[QODLink]
Americas
Overseas French reject autonomy
French island of Martinique and French Guiana say no to more autonomy from France.
Last Modified: 11 Jan 2010 14:01 GMT
Turnout was 59 per cent in Martinique and 48 per cent in French Guiana [AFP]

Voters in the French Caribbean exclaves of Martinique and French Guiana have rejected a proposal for local government to have more autonomy from France.

The two France overseas departments held referendums on Sunday that would have given them greater say in managing their own affairs.

But preliminary results in Martinique indicate 80 per cent of voters rejected the proposal while in French Guiana 70 per cent were against the change, election officials said.

Turnout was about 59 per cent in Martinique and 48 per cent in French Guiana.

The ballot in each of the two Caribbean departments called for giving local government more administrative freedoms, with Nicolas Sarkozy, the French president, to determine the extent of the autonomy.

'Not ready'

Jaqueline Manger, a Martinique resident who voted against the proposal, said she "would like a change, but I don't think we are ready yet".

"I don't trust the people who lead the regional council and the general council,'' she said, referring to the local bodies that govern Martinique.

The votes were held a year after the two enclaves, along with the Indian Ocean island of La Reunion were rocked by strikes and rioting over low wages and high prices.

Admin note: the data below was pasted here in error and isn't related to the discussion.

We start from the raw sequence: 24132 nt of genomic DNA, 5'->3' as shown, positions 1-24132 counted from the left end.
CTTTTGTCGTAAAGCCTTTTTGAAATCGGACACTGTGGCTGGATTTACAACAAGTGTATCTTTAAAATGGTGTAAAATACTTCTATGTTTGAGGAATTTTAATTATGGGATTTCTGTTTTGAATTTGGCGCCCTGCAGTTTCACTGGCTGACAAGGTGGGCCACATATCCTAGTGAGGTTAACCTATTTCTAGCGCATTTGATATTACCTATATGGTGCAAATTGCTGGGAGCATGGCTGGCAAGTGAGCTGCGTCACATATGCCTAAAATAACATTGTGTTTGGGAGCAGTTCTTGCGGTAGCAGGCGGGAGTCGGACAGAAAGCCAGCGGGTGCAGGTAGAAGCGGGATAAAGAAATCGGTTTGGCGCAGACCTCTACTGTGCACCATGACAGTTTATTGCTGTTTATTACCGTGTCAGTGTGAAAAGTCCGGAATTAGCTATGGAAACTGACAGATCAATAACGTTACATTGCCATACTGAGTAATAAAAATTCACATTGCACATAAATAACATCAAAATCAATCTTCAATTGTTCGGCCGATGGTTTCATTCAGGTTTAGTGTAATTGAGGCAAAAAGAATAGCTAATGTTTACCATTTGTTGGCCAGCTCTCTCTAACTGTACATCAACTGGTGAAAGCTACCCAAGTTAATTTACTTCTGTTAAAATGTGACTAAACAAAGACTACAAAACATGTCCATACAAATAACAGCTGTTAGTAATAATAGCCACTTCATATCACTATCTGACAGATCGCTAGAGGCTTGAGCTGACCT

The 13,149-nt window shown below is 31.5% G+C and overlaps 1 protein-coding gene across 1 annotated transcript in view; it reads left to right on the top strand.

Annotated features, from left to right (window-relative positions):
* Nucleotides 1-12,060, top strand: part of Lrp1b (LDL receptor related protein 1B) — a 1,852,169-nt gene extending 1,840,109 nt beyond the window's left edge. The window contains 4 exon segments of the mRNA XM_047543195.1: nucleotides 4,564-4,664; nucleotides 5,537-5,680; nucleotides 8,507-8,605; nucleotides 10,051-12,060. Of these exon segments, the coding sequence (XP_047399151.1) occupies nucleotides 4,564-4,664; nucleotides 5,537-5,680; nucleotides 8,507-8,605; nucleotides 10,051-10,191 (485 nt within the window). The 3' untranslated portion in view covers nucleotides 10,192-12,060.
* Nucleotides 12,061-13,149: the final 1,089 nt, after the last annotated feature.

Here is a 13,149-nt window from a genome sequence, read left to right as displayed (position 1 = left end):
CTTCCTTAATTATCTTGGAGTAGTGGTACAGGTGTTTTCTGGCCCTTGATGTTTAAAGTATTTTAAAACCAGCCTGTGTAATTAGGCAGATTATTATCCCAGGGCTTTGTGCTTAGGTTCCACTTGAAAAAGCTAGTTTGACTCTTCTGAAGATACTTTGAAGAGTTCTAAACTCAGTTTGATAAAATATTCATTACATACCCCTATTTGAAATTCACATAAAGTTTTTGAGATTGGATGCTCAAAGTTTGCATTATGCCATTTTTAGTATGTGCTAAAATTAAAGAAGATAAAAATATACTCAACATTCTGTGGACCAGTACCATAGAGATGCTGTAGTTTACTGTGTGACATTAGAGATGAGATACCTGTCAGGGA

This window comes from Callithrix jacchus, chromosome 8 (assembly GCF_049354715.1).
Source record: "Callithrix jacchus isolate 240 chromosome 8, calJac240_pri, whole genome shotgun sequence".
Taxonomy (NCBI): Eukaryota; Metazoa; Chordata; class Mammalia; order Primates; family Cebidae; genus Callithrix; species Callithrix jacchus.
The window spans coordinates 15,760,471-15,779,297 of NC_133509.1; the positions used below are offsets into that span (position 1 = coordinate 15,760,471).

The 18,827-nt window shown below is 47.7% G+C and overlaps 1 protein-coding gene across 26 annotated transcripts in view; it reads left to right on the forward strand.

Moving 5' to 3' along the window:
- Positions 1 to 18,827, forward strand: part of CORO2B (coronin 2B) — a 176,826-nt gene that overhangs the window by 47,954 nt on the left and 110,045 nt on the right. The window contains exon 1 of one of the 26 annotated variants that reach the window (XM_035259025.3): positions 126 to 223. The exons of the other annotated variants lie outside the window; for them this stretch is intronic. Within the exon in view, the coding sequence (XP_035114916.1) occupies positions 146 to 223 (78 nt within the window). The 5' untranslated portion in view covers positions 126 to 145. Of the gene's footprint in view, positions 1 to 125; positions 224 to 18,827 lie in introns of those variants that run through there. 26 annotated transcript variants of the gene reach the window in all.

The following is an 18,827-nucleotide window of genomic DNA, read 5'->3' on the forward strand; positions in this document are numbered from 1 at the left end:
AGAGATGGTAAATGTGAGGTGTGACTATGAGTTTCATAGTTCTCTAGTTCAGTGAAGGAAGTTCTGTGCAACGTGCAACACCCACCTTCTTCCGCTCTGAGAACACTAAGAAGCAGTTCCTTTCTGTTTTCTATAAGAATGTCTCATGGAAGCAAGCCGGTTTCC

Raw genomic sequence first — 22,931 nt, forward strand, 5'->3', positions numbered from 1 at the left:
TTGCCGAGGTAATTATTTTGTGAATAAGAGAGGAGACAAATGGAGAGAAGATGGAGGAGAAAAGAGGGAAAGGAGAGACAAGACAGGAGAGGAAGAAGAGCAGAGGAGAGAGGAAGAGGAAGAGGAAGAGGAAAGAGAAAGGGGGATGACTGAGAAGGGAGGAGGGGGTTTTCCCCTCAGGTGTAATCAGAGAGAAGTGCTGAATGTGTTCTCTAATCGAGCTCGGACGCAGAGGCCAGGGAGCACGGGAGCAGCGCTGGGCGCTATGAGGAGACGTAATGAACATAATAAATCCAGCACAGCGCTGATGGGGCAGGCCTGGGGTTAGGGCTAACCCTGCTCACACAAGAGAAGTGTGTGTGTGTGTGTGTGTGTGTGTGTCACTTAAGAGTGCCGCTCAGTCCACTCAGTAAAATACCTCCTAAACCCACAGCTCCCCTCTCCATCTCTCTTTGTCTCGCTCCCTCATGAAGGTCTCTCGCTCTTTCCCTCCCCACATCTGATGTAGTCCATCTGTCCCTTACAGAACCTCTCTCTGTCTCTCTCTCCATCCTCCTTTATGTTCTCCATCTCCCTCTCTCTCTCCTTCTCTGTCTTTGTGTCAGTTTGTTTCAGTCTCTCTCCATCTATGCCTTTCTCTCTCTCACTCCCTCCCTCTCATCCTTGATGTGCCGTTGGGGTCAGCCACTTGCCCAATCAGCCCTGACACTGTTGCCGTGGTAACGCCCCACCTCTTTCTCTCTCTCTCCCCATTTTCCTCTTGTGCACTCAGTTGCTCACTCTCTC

Sarkozy proposed holding the referendums when he travelled to Martinique in June as part of a drive to mend ties following the strike which degenerated into weeks of rioting at the start of 2009.

Martinique, which has around 400,000 residents, and French Guiana, a vast territory with some 200,000 residents, continue to face social problems including high unemployment and low wages.

Source:
Agencies
Topics in this article
Country
Featured on Al Jazeera
Italy struggles to deal with growing flood of migrants willing to risk their lives to reach the nearest European shores.
Israel's Operation Protective Edge is the third major offensive on the Gaza Strip in six years.
Muslims and Arabs in the US say they face discrimination in many areas of life, 13 years after the 9/11 attacks.
At one UN site alone, approximately four children below the age of five are dying each day.
Featured
Absenteeism among doctors at government hospitals is rife, prompting innovative efforts to ensure they turn up for work.
Marginalised and jobless, desperate young men in Nairobi slums provide fertile ground for al-Shabab.
The Khmer Rouge tribunal is set to hear genocide charges for targeting ethnic Vietnamese and Cham Muslims.
'I'm dying anyway, one piece at a time' said Steve Fobister, who suffers from disabilities caused by mercury poisoning.
The world's newest professional sport comes from an unlikely source: video games.
join our mailing list